Hi Folks,
In the States, especially in the South, ‘sooee' is used for calling pigs.
Does anyone know if there is a standardized spelling for this? I see mostly sooee and soo-ee. I also see questions about whether it's pronounced soo-ee or soo-ey.
And, do folks in the UK also use this for calling pigs?

Thanks,
Jeremy >-)
In the States, especially in the South, ‘sooee' is used for calling pigs. Does anyone know if there is a ... questions about whether it's pronounced soo-ee or soo-ey. And, do folks in the UK also use this for calling pigs?

It's "Hooey" over here, at least according to P.G.Wodehouse. I suspect that it varies regionally; calls used with cattle certainly do.

Don Aitken
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It's "Hooey" over here, at least according to P.G.Wodehouse. I suspect that it varies regionally; calls used with cattle certainly do.

PGW's "hooey" was an American import into Shropshire.
Students: We have free audio pronunciation exercises.
Hi Folks, In the States, especially in the South, ?sooee' is used for calling pigs.

Calling pigs ... Sooee, with a rising pitch. My grandmother taught me how to make the sound.
Your message brings back fond memories from about forty-five years ago. I'm writing this with tears in my eyes. I hadn't thought of sooee for decades. Why would I?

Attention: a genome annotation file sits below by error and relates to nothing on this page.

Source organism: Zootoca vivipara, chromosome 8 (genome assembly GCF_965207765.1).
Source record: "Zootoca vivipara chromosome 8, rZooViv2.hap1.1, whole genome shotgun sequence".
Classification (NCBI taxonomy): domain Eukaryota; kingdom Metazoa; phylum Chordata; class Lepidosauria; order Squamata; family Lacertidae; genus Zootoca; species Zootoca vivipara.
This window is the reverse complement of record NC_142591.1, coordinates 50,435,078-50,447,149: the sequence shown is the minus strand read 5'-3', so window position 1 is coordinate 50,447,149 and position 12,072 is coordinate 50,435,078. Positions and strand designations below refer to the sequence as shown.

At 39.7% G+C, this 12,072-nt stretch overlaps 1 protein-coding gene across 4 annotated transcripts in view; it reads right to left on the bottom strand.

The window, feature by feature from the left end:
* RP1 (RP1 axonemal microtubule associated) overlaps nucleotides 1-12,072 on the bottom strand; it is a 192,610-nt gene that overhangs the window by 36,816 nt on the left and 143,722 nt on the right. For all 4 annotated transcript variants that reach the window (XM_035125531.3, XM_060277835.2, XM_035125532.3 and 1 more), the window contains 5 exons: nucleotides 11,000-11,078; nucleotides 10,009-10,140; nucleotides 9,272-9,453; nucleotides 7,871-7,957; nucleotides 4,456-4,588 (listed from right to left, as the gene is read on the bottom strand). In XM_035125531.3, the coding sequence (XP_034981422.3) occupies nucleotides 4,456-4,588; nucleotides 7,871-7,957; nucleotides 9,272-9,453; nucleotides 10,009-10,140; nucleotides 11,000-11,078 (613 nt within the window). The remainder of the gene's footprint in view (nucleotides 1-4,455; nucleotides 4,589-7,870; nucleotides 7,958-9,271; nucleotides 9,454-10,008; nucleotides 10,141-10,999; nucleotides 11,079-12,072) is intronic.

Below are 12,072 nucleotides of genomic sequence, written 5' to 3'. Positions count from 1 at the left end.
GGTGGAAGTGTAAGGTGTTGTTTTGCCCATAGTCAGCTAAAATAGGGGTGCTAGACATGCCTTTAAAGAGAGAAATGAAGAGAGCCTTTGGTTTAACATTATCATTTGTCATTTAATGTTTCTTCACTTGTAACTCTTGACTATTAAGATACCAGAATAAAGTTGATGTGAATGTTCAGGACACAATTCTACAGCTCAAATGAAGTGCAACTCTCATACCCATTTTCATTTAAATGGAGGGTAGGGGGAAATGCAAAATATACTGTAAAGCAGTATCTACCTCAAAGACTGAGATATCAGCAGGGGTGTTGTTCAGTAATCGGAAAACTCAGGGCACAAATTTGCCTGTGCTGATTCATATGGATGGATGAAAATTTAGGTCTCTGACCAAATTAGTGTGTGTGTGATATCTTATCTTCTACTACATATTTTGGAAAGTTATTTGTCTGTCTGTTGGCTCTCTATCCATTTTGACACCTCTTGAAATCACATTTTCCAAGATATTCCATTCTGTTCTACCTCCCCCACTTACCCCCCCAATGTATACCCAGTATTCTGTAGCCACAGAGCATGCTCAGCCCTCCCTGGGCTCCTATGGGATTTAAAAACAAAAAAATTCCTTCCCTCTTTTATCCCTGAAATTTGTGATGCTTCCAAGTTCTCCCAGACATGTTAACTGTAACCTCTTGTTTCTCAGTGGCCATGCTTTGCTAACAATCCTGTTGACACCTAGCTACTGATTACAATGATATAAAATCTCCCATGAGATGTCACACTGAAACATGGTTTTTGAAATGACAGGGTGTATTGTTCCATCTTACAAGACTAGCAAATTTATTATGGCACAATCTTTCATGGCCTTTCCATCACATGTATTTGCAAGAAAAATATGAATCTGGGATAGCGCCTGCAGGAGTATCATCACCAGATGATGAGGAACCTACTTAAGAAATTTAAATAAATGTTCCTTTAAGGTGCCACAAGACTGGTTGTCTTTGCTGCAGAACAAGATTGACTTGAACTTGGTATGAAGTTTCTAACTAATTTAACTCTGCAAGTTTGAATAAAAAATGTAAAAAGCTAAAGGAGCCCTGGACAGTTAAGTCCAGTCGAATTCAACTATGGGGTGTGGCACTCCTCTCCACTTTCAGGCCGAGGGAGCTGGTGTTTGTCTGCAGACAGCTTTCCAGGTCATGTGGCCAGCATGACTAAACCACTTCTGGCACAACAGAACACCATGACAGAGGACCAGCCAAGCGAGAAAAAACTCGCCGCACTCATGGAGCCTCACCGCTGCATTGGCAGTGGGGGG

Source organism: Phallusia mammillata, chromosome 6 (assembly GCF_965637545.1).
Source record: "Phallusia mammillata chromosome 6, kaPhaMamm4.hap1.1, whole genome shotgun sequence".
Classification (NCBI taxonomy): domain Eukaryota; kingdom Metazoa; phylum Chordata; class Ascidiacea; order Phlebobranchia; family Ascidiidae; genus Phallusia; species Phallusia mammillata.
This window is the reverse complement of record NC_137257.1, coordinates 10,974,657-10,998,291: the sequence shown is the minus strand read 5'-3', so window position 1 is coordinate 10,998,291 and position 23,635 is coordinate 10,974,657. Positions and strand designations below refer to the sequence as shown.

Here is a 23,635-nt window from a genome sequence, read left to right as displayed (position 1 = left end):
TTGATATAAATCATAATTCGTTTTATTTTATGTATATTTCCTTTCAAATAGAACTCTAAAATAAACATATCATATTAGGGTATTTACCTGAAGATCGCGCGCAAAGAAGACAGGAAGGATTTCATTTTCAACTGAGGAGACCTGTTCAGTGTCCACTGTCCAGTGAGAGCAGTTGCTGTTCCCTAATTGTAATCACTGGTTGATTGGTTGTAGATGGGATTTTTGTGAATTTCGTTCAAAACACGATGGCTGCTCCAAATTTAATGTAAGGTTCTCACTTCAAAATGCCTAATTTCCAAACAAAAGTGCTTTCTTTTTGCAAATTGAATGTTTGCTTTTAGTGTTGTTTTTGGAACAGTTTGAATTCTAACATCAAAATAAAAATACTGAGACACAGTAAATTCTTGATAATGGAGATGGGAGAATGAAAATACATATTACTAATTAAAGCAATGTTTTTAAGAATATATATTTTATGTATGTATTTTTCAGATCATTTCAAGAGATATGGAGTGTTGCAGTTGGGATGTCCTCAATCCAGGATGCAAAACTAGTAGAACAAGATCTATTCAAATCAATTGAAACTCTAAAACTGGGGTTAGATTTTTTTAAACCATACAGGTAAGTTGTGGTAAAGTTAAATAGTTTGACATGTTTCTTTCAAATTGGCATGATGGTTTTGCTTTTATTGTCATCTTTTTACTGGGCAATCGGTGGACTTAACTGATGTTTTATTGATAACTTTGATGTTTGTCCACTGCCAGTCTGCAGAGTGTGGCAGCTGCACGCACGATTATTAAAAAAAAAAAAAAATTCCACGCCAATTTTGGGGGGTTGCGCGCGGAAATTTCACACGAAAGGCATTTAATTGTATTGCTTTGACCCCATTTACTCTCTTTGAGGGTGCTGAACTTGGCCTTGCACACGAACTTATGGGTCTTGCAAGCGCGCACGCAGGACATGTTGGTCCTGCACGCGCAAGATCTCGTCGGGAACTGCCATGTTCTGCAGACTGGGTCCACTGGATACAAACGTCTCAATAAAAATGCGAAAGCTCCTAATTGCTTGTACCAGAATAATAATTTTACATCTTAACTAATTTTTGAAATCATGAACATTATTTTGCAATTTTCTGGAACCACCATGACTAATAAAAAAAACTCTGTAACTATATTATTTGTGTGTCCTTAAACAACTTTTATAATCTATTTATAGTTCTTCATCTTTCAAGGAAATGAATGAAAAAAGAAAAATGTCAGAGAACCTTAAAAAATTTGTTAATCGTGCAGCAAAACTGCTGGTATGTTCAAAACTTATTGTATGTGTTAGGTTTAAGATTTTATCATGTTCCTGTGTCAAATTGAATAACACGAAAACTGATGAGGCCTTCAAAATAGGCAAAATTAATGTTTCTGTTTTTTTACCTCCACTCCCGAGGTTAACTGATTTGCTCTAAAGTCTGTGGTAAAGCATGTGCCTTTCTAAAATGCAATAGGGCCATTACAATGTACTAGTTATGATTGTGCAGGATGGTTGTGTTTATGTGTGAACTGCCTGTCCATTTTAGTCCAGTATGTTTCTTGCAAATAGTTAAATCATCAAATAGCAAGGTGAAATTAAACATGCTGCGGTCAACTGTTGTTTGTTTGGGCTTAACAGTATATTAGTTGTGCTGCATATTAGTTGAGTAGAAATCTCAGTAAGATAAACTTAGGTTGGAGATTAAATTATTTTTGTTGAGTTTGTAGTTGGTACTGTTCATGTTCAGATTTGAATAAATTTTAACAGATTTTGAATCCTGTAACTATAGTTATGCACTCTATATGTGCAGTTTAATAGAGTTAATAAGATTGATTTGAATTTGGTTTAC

I remember hauling the slop bucket out to the pigs. That five-gallon pail was pretty heavy for a little boy. I can't imagine why anyone would call pigs today. I'm sure it has nothing to do with a slop bucket, though.
Well, I took a break and calmed down. I didn't know AUE could be this intense. I'm my (stodgy) self again.
My grandmother didn't teach me how to spell the word, Jeremy, but I like "sooee." In further answer to your question about the history of the word, my grandparents were Norwegians, and my memories were of South Dakota.
I don't know what you mean about the difference between soo-ee and soo-ey. My description of how the sound was made (with a rising pitch) isn't quite accurate, but I'm not going to let old Stodgy edit it. Writing this message meant a lot to me. Thank you for reading it.

Mike Bandy
I remember hauling the slop bucket out to the pigs. That five-gallon pail was pretty heavy for a little boy. I can't imagine why anyone would call pigs today. I'm sure it has nothing to do with a slop bucket, though.

My pigs never needed calling: all you had to do was look slightly as though you might have food about your person.
Writing this message meant a lot to me. Thank you for reading it.

I liked reading it. And anyhow, we swineherds we divine swineherds, as Homer knew us to be must stick together.

Mike.